A Sermon for Seekers Church
March 17, 2002
by Deborah Sokolove
In the Jewish tradition, the passage from Ezekiel that we read today is appointed as a reading for the Sabbath that falls within the weeklong celebration of Passover, and for much the same reason. Both the Jewish Passover and the Christian Lent are concerned with the formation and renewal of a people. For both traditions, this passage is an assurance that whatever catastrophes have happened — however much the community has lost of its original vision and commitment, however much it has fallen away from a living, breathing connection with its source — God’s love is able to restore life and wholeness to the community, even if all that is left is dry, dusty bones.
As I was preparing to preach today, I came across a new translation of Ezekiel 37, provided by Rabbi Arthur Waskow of the Shalom Center, in Philadelphia. On its web site, the Shalom Center speaks of its commitment to actively working for peace and justice, to finding gender-inclusive language for prayer and scripture, and to an ecologically sensitive re-understanding of the dietary rules. In fact, they sound a lot like us, except for the part about shared leadership — and Jesus, of course.
In explaining his linguistic choices, Rabbi Waskow writes:
The word "ruach" (or "ruchot") appears ten times in these fourteen verses. It means in English "spirit," "breath," or "wind." The word "breath" has been used in translating it wherever it appears, sometimes in a compound word like "breathing-wind." The words "Breath of Life" have been used to translate [the unprounouncable, 4-letter Name of God.] "Pillar of the World" has been used to translate "Adoni," [another of the Hebrew names of God] which can mean ‘pillar" or "hinge" as well ‘as "lord." The verb "yada," which can mean "know" or "make love" or "deeply experience," is here translated "know-in-your-heart." "Ben adam" is translated "child of earth," or "earthling," to pick up its relationship to "adamah," "earth." (from http://www.shalomctr.org)
Those who were in the Mark class that David and I co-led in the fall may recognize this last term, “ben adam”, as one of the titles given to Jesus in the New Testament, where its traditional translation is “Son of Man.” In Modern Hebrew, it has come to mean “a real person.” However, let us listen to Rabbi Waskow’s translation.
The hand of YHWH, the Breath of Life, was on me,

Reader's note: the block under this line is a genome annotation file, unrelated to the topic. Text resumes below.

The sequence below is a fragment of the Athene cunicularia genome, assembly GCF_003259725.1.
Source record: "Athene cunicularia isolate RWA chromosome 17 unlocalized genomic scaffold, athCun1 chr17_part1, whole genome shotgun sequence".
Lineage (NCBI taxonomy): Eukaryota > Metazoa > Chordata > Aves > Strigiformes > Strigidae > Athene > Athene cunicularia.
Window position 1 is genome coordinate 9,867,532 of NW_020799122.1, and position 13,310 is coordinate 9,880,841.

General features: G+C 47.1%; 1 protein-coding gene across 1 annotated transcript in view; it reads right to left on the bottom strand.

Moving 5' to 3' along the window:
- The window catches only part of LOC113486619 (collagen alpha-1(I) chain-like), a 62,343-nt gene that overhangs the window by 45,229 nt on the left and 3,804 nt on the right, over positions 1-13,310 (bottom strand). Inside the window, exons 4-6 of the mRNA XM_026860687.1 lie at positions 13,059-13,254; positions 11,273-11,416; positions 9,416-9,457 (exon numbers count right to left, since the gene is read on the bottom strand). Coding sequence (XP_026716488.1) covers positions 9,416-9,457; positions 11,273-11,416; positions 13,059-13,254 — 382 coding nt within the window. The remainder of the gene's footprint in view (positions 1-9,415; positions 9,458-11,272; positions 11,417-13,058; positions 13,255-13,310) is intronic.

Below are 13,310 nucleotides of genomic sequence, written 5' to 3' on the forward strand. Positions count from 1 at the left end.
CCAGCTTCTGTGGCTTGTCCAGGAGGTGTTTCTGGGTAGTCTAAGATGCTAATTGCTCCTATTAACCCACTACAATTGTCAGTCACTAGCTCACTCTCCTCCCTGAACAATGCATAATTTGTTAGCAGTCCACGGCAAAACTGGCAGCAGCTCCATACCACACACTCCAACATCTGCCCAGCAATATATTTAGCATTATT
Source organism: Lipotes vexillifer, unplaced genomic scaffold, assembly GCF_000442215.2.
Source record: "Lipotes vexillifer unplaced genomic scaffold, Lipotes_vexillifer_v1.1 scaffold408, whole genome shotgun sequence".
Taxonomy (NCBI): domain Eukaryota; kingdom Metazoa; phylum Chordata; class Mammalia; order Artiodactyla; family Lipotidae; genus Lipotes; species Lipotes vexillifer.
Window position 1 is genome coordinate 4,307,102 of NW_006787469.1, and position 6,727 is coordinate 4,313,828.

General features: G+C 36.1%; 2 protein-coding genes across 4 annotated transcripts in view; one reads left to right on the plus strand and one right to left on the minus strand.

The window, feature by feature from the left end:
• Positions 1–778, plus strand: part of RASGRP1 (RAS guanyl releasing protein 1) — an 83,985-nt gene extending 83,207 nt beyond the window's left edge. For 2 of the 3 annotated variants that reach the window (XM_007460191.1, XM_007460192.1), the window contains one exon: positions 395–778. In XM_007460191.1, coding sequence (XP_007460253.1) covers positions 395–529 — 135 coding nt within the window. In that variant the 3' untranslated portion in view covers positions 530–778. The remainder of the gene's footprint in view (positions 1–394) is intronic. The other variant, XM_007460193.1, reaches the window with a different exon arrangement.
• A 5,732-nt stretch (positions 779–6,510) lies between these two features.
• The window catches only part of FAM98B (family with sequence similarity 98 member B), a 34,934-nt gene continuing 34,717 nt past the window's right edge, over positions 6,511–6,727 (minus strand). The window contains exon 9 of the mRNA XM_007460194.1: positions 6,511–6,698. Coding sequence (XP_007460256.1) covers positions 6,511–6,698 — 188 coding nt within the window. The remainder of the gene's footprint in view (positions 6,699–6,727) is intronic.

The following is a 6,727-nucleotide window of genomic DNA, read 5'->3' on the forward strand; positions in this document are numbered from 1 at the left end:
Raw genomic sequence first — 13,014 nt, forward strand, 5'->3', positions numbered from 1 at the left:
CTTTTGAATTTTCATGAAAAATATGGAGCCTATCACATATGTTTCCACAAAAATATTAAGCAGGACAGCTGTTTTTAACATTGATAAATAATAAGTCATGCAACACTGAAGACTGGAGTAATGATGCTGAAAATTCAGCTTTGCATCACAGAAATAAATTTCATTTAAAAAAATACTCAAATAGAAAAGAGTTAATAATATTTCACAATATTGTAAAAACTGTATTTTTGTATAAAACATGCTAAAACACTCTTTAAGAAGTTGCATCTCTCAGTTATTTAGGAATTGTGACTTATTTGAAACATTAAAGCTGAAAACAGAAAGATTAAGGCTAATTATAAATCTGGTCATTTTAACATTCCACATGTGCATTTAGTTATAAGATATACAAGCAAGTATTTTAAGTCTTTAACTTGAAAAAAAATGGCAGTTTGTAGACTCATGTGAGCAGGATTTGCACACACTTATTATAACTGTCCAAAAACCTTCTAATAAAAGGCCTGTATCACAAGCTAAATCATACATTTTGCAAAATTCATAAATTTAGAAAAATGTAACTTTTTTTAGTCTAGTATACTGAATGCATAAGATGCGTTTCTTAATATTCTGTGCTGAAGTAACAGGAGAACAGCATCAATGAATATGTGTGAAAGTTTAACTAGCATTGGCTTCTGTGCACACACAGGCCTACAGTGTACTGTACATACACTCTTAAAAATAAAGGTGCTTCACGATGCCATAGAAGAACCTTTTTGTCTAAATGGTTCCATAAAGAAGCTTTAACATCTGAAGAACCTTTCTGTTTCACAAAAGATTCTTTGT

And in a rushing-breath, YHWH brought me forth
and set me in the center of a valley –
Full of bones!
– And led me all around them, all around.
Here! – Very many on the face of the valley,
and here! – utterly dry.
And said to me;
"Child of Adam, earthling, can these bones live?"
I said – "Pillar of the World, Breath of Life –
You know-it-in-your-heart, and only you."
Then God said to me,
"Prophesy upon these bones!
Say to them,
Hear the word of the One Who breathes all life!
Thus speaks the Pillar of the World, the Breath of Life, to these bones:
"Here! – I will cause breath to enter you, and you shall live.
I will weave muscles on you,
and raise flesh upon you,
and form skin on you,
I will give you breath,
And you shall live!
And so you will deeply know that I am YHWH,
the Breath of Life."’"
So I prophesied as I was commanded.
And while I was prophesying,
there came a voice, and – here! a commotion! –
and the bones came together,
bone to bone.
And I saw – here! – upon them muscles;
Flesh arose, skin covered them;
But there was no breath in them.
Then God said,
"Prophesy to the rushing-breath-of-wind –
Prophesy, you child of earth! –
and say to the breathing-wind –
Thus says the Pillar of the World, the Breath of Life –
From the four breathing-winds come, O breath,
And puff upon these slain, that they shall live."
So I prophesied as God commanded me,
and the breath blew into them.
They lived, and stood upon their feet,
An overwhelming, overwhelming vast array of strength.
Then God said to me,
"Child of earth,
These bones are the whole house of Israel.
Here! – they say,
‘Dried up – our bones,
Shattered – our hopes,
Cut off – our roots.’
So prophesy and say to them,
‘Thus speaks the Pillar of the World, the Breath of Life:
"Here! – I will open your graves,
and rouse you from your graves,
And I will bring you to the earth of Israel.
And you shall know-deep-in-your-heart
that I am YHWH, the Breath of Life,
when I have opened your graves,
and roused you from your graves,
And I will put my breath within you,
and you shall live,
and I will place you on your own earth,
and you shall know-deep-in-your-heart
that I the Breath of Life have spoken,
and made it happen –
proclaims the Breath of Life."’"
It seems to me that in the last year, Seekers has gone through a season of being dry, dusty bones. Stewards wrestled with new definitions of membership; mission groups disbanded or reorganized; hard words were said, and hard feelings made for awkward silences and feelings of disconnection. Lately, however, I sense a new wind blowing among us, the Breath of Life restoring us to wholeness.
Part of that new wind is a renewed sense of who we are as members of the Body of Christ. As you may or may not have noticed, the focus of much of this season’s preaching has been on what could be called “the basics” of Christian faith and Seekers practice. David began our Lenten Sundays with a reminder of our heritage from the Church of the Saviour in the form of commitment to a life of sacrificial service for the glory of God. The following week, Elisabeth told us something of her own journey of brokenness and healing, seeing herself in the story of Nicodemus and the need to be fully seen and heard in our deepest moments. Two weeks ago, Brenda invited us to consider what it means to be an outsider, reminding us that life in Christ is a journey toward God’s justice. Last week, Muriel told us what it has been like for her to be part of the Church of the Saviour and then Seekers for nearly fifty years.